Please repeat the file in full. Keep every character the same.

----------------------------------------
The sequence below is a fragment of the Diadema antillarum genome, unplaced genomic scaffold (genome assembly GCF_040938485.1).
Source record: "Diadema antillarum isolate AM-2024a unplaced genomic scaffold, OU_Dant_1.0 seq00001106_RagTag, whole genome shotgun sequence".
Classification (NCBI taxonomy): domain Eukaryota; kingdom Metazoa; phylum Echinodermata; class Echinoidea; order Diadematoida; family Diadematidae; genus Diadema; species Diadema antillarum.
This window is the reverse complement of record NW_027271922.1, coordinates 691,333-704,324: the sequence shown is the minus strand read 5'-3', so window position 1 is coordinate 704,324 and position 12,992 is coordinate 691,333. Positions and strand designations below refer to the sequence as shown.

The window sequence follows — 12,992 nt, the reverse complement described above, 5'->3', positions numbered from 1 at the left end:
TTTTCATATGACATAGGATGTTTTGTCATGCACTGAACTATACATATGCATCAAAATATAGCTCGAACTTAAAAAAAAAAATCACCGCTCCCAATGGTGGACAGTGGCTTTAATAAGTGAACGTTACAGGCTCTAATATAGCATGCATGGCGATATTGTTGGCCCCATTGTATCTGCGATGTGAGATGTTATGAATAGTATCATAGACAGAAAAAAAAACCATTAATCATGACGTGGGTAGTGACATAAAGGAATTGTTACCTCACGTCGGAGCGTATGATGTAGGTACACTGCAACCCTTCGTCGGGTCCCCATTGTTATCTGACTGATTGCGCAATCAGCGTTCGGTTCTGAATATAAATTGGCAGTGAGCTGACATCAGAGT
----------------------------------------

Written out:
The sequence below is a fragment of the Diadema antillarum genome, unplaced genomic scaffold (genome assembly GCF_040938485.1).
Source record: "Diadema antillarum isolate AM-2024a unplaced genomic scaffold, OU_Dant_1.0 seq00001106_RagTag, whole genome shotgun sequence".
Classification (NCBI taxonomy): domain Eukaryota; kingdom Metazoa; phylum Echinodermata; class Echinoidea; order Diadematoida; family Diadematidae; genus Diadema; species Diadema antillarum.
This window is the reverse complement of record NW_027271922.1, coordinates 691,333-704,324: the sequence shown is the minus strand read 5'-3', so window position 1 is coordinate 704,324 and position 12,992 is coordinate 691,333. Positions and strand designations below refer to the sequence as shown.

The window sequence follows — 12,992 nt, the reverse complement described above, 5'->3', positions numbered from 1 at the left end:
TTTTCATATGACATAGGATGTTTTGTCATGCACTGAACTATACATATGCATCAAAATATAGCTCGAACTTAAAAAAAAAAATCACCGCTCCCAATGGTGGACAGTGGCTTTAATAAGTGAACGTTACAGGCTCTAATATAGCATGCATGGCGATATTGTTGGCCCCATTGTATCTGCGATGTGAGATGTTATGAATAGTATCATAGACAGAAAAAAAAACCATTAATCATGACGTGGGTAGTGACATAAAGGAATTGTTACCTCACGTCGGAGCGTATGATGTAGGTACACTGCAACCCTTCGTCGGGTCCCCATTGTTATCTGACTGATTGCGCAATCAGCGTTCGGTTCTGAATATAAATTGGCAGTGAGCTGACATCAGAGT